- The Infectious Diseases Society of America (IDSA) has recommended a key revision to the severe sepsis and septic shock early management bundle (SEP-1).
- The recommendations leave hemodynamic aspects to other societies.
Why this matters
- The SEP-1 bundle was implemented in the United States in 2015 and changed in later years to make it simpler and more clinically useful.
- These authors say that the aim of these recommendations is to achieve a balance between immediate and aggressive treatment in patients stratified by potential to benefit from antibiotics.
- IDSA says that it and 5 other societies have concerns about antibiotic overuse with implementation of SEP-1.
- The high rate of overdiagnosis of sepsis in patients with sepsis-mimicking conditions complicates decisions about aggressive antibiotic treatment.
- The time-zero definition of the SEP-1 protocol lacks an evidence base and suffers from variation from clinic to clinic.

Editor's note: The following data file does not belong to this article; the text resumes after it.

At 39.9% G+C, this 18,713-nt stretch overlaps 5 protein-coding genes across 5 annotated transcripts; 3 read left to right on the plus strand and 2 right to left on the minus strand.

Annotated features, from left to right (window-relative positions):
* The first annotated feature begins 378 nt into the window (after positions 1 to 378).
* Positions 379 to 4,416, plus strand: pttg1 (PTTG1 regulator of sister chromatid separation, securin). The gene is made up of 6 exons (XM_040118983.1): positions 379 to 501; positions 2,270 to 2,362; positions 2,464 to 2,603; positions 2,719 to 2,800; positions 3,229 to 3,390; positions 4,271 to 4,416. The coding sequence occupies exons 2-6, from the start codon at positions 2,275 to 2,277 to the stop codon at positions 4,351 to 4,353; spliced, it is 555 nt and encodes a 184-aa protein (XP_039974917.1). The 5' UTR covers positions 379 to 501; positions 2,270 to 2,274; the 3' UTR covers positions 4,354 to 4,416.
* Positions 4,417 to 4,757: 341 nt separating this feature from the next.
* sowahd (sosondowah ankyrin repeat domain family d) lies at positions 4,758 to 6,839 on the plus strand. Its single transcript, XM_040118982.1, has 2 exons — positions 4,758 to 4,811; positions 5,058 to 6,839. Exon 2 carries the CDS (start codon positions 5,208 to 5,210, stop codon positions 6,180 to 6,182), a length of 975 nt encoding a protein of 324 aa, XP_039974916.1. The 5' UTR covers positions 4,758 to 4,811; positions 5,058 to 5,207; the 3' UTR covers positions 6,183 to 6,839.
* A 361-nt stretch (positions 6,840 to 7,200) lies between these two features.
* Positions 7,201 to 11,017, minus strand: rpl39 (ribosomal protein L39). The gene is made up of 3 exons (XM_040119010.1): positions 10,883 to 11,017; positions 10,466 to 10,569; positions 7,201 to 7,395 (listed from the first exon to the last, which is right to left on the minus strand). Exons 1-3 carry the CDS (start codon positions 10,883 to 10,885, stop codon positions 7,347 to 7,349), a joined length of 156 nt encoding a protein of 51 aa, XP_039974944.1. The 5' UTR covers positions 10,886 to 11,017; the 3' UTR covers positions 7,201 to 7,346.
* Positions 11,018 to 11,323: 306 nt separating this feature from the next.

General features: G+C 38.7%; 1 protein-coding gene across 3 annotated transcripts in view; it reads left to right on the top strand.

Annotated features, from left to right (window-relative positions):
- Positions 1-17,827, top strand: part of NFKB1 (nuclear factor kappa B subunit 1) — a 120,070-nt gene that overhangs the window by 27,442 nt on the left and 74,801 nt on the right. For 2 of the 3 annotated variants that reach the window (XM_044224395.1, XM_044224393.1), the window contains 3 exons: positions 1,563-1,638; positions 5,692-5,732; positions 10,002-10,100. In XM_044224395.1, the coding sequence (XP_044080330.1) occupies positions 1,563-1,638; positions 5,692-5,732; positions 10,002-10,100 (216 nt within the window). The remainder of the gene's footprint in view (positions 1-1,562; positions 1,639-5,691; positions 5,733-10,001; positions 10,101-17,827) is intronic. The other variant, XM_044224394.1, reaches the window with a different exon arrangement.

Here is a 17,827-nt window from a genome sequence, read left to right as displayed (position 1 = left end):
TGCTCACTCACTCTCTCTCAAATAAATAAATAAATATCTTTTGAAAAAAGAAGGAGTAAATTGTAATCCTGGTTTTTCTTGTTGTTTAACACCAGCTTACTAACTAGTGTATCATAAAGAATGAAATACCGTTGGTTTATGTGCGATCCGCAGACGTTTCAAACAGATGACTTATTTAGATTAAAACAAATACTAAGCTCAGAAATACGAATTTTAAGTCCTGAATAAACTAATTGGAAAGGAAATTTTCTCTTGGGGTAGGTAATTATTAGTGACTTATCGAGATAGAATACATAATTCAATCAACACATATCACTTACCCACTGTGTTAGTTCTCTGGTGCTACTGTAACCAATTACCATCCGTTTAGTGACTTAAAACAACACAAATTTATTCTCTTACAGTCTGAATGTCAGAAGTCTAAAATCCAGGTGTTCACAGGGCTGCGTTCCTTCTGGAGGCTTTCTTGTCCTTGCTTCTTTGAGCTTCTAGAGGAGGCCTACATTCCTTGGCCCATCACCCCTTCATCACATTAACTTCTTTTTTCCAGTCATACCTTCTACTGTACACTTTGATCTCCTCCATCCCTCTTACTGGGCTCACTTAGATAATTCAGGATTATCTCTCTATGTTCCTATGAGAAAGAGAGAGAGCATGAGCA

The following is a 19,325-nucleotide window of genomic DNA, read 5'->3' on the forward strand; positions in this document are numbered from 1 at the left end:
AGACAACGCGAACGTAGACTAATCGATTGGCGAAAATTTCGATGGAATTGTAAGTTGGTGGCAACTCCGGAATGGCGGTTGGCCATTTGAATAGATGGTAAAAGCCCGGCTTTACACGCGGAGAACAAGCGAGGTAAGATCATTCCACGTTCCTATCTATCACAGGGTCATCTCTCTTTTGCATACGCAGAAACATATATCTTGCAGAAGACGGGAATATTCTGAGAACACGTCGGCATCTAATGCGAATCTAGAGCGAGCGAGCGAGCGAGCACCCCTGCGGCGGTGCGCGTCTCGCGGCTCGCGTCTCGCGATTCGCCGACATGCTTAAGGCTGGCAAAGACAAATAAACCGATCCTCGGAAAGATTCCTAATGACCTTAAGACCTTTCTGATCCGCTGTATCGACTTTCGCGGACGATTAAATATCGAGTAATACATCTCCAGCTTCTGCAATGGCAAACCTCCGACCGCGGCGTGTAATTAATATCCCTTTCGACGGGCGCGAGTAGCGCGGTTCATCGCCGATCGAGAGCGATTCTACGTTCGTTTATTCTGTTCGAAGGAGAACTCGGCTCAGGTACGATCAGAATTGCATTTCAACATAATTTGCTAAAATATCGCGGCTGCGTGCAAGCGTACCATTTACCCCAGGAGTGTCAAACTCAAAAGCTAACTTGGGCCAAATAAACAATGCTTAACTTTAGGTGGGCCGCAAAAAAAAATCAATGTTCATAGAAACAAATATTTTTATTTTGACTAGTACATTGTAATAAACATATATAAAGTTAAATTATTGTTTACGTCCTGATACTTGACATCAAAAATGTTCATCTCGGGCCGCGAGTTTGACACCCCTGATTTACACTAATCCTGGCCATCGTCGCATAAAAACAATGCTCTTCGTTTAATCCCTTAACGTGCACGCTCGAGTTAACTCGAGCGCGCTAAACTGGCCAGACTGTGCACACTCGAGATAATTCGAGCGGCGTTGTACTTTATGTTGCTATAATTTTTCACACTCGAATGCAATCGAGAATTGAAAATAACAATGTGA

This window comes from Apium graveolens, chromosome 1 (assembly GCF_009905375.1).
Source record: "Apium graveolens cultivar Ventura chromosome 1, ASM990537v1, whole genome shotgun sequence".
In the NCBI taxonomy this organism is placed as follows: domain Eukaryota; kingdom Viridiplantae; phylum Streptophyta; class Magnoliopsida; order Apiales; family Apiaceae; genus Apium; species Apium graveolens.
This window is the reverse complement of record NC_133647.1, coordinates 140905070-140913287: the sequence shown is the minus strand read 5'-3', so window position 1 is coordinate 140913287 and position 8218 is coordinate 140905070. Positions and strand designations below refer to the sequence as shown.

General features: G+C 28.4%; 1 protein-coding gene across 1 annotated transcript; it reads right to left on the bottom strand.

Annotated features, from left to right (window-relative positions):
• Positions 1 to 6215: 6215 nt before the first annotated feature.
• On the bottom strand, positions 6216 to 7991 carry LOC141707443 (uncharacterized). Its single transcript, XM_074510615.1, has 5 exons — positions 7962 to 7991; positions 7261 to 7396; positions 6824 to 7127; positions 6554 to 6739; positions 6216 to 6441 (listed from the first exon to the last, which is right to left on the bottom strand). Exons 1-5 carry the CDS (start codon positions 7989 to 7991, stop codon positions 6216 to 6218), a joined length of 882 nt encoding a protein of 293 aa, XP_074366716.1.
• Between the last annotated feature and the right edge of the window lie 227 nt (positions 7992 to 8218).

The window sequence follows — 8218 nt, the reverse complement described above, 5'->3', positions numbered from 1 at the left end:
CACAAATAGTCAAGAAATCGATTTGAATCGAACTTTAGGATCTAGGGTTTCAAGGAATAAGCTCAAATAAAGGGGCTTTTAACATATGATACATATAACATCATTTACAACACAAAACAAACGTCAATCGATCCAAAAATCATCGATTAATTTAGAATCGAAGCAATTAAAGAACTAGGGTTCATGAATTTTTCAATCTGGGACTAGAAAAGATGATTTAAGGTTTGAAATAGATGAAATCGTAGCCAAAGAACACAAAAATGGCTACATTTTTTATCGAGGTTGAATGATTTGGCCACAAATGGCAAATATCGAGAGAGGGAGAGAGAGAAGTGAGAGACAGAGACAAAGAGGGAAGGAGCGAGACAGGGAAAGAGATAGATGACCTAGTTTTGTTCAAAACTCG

- The authors delineate recommendations to reduce unintended outcomes with SEP-1 implementation.
- The key recommendation is limiting SEP-1 to septic shock only, and to not default to use in sepsis without shock.
- Guidance on how to manage sepsis without shock should be consigned to other guidelines.
- Taking sepsis without shock out of the target range of aggressive antibiotic treatment can reduce unnecessary antibiotic use and emphasize the appropriate clinical population.
- The focus of SEP-1 should be on blood cultures and antibiotic administration within 1 hour of establishing the presence of septic shock.